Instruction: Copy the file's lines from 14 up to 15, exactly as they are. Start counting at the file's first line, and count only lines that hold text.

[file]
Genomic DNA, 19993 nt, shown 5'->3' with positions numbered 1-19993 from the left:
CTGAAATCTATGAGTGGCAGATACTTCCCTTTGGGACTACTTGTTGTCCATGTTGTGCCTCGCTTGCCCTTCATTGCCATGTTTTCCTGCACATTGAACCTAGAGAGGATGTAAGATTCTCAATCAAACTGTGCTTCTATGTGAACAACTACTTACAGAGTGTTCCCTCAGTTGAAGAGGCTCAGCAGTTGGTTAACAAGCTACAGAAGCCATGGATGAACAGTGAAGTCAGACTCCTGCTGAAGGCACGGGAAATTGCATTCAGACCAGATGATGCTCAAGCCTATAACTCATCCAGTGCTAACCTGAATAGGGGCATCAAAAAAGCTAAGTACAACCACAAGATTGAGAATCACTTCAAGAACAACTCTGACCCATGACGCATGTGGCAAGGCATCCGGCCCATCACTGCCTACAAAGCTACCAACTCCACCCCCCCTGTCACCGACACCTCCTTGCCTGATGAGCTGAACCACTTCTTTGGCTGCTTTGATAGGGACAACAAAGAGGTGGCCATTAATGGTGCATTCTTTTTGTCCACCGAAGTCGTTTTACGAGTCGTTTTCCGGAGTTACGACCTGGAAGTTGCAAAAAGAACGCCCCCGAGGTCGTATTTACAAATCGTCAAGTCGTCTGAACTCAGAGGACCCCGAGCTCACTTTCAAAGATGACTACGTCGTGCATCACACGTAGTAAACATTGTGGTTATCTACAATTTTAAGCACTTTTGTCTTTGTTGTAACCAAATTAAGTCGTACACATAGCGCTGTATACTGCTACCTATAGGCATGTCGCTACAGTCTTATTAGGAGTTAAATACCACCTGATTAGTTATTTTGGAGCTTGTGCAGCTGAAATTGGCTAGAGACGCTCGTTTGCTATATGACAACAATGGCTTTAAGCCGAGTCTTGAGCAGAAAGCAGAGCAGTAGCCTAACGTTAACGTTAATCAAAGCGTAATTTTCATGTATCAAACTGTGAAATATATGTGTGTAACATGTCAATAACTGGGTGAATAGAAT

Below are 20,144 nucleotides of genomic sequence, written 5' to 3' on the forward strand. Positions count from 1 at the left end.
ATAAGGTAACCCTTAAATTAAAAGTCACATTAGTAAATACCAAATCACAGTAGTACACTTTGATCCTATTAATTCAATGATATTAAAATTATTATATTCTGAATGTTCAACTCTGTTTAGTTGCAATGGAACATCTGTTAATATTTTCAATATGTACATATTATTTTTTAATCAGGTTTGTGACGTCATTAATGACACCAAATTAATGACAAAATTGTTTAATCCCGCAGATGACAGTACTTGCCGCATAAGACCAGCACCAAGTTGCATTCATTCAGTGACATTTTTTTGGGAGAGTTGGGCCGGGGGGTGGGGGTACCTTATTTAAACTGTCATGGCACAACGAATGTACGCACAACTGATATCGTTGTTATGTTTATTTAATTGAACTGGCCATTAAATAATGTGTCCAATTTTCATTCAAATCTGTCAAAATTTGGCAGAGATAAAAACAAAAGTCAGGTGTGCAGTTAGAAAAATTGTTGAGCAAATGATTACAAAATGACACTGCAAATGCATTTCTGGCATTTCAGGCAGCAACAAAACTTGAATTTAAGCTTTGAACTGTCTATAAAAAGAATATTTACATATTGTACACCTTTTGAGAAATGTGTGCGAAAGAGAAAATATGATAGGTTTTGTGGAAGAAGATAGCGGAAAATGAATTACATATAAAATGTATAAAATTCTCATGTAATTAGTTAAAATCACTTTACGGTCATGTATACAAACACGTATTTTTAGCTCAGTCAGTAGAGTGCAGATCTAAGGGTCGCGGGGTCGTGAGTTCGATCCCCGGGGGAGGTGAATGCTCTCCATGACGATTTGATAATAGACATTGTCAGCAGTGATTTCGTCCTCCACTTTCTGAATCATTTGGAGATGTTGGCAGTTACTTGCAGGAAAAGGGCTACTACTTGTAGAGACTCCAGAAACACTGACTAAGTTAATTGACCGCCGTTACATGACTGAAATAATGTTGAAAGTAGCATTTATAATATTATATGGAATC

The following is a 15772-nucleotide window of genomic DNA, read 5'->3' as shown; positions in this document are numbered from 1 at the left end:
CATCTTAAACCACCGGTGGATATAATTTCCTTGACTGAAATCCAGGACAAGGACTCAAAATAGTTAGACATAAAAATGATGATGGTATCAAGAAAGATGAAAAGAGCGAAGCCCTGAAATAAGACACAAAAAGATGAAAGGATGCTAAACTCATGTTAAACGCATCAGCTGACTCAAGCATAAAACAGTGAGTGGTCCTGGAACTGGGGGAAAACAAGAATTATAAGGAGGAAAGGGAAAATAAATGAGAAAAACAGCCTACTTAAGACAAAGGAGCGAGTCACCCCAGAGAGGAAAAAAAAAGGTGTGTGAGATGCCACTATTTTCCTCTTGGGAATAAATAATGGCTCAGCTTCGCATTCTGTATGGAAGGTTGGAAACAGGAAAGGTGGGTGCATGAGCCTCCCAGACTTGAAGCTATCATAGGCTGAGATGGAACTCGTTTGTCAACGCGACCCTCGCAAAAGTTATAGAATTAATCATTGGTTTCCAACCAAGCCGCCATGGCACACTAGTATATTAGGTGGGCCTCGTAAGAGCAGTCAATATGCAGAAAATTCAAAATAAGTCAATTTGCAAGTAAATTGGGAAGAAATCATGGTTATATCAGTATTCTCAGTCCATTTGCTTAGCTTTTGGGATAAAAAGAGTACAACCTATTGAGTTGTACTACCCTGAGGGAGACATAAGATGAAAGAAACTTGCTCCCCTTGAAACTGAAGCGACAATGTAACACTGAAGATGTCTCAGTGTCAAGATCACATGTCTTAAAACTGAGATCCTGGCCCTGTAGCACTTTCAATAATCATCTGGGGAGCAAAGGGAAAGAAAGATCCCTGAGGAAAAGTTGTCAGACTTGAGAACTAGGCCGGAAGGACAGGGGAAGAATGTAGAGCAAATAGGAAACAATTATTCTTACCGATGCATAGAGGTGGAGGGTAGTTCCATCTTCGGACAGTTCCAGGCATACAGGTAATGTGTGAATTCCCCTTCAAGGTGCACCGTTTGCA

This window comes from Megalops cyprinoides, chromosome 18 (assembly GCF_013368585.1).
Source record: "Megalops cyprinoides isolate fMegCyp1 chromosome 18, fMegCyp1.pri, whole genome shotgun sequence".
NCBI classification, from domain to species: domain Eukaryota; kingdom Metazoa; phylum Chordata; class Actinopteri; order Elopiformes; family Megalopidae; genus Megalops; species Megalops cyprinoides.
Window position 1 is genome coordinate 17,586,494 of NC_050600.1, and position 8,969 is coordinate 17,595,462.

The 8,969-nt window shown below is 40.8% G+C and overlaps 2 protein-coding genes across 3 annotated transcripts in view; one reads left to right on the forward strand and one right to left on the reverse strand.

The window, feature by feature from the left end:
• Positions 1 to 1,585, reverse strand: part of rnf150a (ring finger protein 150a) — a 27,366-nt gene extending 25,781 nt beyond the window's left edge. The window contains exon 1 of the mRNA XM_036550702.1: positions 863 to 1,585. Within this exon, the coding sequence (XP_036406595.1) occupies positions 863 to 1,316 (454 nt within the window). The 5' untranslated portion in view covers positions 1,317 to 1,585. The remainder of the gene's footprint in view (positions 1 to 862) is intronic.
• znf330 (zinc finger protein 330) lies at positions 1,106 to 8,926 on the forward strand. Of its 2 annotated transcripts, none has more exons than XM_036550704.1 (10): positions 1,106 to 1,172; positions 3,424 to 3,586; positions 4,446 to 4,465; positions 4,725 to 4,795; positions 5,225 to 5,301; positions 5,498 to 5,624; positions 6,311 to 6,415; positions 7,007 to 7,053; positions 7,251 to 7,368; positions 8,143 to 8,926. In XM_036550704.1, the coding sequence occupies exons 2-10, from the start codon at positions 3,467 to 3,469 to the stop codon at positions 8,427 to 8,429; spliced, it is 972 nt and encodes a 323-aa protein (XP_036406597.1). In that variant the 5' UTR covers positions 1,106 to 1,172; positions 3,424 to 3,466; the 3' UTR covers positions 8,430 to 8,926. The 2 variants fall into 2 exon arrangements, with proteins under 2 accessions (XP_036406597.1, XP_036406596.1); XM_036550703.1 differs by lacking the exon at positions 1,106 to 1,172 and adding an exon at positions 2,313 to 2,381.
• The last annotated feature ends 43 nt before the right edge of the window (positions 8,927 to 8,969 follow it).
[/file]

• znf330 (zinc finger protein 330) lies at positions 1,106 to 8,926 on the forward strand. Of its 2 annotated transcripts, none has more exons than XM_036550704.1 (10): positions 1,106 to 1,172; positions 3,424 to 3,586; positions 4,446 to 4,465; positions 4,725 to 4,795; positions 5,225 to 5,301; positions 5,498 to 5,624; positions 6,311 to 6,415; positions 7,007 to 7,053; positions 7,251 to 7,368; positions 8,143 to 8,926. In XM_036550704.1, the coding sequence occupies exons 2-10, from the start codon at positions 3,467 to 3,469 to the stop codon at positions 8,427 to 8,429; spliced, it is 972 nt and encodes a 323-aa protein (XP_036406597.1). In that variant the 5' UTR covers positions 1,106 to 1,172; positions 3,424 to 3,466; the 3' UTR covers positions 8,430 to 8,926. The 2 variants fall into 2 exon arrangements, with proteins under 2 accessions (XP_036406597.1, XP_036406596.1); XM_036550703.1 differs by lacking the exon at positions 1,106 to 1,172 and adding an exon at positions 2,313 to 2,381.
• The last annotated feature ends 43 nt before the right edge of the window (positions 8,927 to 8,969 follow it).